Zim economy adds 60,000 jobs in H1; industry operating above 50% (The Sunday Mail)
Figures from Zimbabwe’s National Social Security Authority show 62,689 jobs were created in the first half of 2018, while 1,730 new companies were registered. The Confederation of Zimbabwe Industries said industrial capacity utilisation has risen above 50% this year for the first time in seven years.
CZI president Sifelani Jabangwe said: “There is a challenge of accessing foreign currency, but (most companies) are now a going concern and are doing well. A lot of companies have been selling whatever they are producing; there has been significant uptake in terms of consumption and I think this has to do with the supportive measures put in place by the Government for the consumption of local products.”
The CZI is an independent institution that had some angry exchanges with Robert Mugabe during his time but, like many, is more sympathetic to the new government. The last six months may have welcomed a rise in industrial output, as observed by the CZI but not yet felt by the average Zimbabwean.
Bread shortage averted (NewZimbabwe, The Standard)
Zimbabwe’s millers have taken delivery of 30,000 tonnes of wheat imported from Germany through the Mozambican port of Beira - the first batch of a 200,000t purchase from Canada and Germany following intervention from Vice President Constantino Chiwenga, and the Reserve Bank of Zimbabwe. Meanwhile, two of the country’s biggest milling companies, National Foods Limited and Blue Ribbon Foods, have resorted to using reserve stocks of wheat, according to The Standard.
Due to a lack of irrigation infrastructure, Zimbabwe produces less than half of its annual requirement of 350,000 tons of wheat. The government hasn’t allowed a shortage to happen since 2004-8, but the current shortage of foreign currency has made things tighter this year than in the recent past.
US cuts funding to opposition-leaning NGOs (The Herald, NewZimbabwe.com)
The United States Agency for International Development (USAid) has reportedly cut financial support to opposition-leaning NGOs including the Election Resource Centre, the Zimbabwe Human Rights Association (ZimRights), the Counselling Services Unit which provides support to victims of political violence, and corruption watchdog Transparency International Zimbabwe. ZimRights director Okay Machisa and ERC chairperson Trust Maanda confirmed the US had suspended funding, apparently because of concerns over misuse of funds.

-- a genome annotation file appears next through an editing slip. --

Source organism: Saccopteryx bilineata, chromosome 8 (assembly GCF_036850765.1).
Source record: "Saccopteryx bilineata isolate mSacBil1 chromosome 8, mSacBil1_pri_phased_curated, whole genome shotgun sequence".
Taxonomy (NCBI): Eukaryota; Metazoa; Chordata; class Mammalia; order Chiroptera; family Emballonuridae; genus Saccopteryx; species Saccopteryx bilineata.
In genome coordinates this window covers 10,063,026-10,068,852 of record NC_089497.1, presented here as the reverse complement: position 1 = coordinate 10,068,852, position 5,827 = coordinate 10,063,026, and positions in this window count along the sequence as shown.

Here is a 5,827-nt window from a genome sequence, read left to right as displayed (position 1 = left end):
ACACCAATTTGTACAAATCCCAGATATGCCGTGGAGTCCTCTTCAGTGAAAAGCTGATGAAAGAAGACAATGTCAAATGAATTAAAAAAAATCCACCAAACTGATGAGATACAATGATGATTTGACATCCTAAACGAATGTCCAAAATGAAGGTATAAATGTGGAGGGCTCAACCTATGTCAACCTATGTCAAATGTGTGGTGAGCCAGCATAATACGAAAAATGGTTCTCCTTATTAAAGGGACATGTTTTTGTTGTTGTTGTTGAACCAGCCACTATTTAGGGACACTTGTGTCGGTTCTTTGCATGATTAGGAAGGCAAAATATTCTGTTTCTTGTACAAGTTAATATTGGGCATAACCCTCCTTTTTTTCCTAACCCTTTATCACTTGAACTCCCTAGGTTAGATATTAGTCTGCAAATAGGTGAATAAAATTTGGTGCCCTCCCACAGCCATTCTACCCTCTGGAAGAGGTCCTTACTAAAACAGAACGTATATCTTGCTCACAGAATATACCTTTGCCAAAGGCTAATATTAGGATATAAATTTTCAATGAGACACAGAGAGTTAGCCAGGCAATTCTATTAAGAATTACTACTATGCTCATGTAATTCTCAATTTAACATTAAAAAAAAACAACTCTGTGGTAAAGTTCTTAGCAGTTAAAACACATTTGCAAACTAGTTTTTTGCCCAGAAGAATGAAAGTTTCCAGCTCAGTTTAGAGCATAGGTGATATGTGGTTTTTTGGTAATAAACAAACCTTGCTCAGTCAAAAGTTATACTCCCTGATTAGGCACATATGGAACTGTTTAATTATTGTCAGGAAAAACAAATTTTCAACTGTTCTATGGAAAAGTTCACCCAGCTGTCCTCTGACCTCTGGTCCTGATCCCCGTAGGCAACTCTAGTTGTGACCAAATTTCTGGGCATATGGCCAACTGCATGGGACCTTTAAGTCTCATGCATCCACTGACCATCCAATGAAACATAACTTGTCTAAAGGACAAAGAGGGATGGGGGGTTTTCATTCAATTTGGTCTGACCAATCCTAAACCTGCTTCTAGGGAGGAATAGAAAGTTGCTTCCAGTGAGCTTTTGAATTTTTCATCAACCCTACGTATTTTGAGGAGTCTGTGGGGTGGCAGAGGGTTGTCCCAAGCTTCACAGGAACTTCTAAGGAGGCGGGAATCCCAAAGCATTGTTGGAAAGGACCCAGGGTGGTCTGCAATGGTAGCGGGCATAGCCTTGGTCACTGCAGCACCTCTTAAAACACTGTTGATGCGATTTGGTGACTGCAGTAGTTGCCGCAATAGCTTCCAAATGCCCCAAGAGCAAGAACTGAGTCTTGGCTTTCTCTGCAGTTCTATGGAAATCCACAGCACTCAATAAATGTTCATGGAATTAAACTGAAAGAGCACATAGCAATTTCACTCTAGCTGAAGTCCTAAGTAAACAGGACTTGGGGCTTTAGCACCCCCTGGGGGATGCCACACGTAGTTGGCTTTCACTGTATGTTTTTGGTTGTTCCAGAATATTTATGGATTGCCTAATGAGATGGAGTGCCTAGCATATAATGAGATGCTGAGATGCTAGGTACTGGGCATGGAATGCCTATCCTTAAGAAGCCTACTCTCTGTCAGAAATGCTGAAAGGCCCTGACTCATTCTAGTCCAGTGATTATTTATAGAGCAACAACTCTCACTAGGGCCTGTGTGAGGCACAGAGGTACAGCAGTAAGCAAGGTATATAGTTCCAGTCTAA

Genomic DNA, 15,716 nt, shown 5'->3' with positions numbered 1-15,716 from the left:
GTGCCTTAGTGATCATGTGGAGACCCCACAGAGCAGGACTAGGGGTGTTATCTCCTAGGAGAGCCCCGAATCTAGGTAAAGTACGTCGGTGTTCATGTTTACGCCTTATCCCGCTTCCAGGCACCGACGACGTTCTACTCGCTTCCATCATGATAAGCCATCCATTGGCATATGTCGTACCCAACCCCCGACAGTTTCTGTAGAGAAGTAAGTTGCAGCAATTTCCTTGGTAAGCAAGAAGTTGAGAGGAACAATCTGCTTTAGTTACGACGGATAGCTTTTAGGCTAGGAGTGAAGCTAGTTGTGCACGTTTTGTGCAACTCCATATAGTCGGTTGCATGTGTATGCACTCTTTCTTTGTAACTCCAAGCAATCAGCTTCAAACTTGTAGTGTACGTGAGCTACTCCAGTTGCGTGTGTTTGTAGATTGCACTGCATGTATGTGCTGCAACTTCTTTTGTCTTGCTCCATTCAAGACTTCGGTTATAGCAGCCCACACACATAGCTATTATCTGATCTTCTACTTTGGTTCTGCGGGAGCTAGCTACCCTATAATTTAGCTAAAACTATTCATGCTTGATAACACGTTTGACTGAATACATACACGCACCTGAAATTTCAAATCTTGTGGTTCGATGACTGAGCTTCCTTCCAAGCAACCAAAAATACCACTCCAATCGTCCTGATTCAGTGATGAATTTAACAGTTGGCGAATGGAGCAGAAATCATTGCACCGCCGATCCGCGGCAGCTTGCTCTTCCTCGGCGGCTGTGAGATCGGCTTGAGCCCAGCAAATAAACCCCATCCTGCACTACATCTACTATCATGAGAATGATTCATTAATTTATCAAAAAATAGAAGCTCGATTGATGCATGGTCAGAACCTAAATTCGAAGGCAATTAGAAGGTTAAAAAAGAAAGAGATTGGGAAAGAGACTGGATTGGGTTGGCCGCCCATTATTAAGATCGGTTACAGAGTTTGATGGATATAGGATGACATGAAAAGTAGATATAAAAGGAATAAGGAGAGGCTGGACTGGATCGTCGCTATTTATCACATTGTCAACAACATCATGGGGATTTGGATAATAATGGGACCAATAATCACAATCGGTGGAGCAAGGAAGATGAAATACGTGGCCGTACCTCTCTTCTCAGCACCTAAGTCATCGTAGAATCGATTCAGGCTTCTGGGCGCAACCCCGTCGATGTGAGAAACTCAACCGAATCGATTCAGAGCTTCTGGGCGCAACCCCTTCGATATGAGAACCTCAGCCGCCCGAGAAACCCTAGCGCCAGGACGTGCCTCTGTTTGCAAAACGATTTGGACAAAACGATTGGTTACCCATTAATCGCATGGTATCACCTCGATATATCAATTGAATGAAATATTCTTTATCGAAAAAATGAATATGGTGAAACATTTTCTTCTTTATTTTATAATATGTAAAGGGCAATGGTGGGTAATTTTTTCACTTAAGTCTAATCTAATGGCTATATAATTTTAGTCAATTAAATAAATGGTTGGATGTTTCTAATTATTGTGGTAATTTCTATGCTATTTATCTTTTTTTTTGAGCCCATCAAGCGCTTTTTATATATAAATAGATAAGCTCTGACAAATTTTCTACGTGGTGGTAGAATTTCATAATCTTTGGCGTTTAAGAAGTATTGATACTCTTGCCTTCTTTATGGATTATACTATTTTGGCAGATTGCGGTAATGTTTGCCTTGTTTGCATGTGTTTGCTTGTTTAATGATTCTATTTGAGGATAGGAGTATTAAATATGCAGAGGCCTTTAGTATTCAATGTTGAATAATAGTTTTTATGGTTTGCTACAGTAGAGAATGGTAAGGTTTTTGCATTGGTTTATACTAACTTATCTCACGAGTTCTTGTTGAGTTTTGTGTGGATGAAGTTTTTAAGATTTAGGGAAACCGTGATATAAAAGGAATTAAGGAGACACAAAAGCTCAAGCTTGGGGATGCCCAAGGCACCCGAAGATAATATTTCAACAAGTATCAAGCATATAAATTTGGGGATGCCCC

The timing of the funding cut is surprising given the US’s long standing support for civil society in Zimbabwe despite persistent rumours of financial mismanagement. That the US has taken this decision suggests that the misappropriation had deepened.
Mugabe will vote for me, says Chamisa (The Herald)
Chamisa joked at a rally that he can’t turn down Mugabe’s vote, if Mugabe chooses to vote for him.
The regime-supporting Herald has gone big on the story, a sign of how toxic Mugabe’s endorsement has become.
Tweet of the Weekend
Thanks for flagging. This is a clumsy finger scrolling through my timeline. I did not mean to like. I don’t even recall seeing the original tweet. https://t.co/X53c7jwDYeJune 30, 2018
Two suspects in Bulawayo bombing appear in court
President Mnangagwa at AU Summit
ZEC chairperson Priscilla Chigumba gives her weekly briefing on poll preparations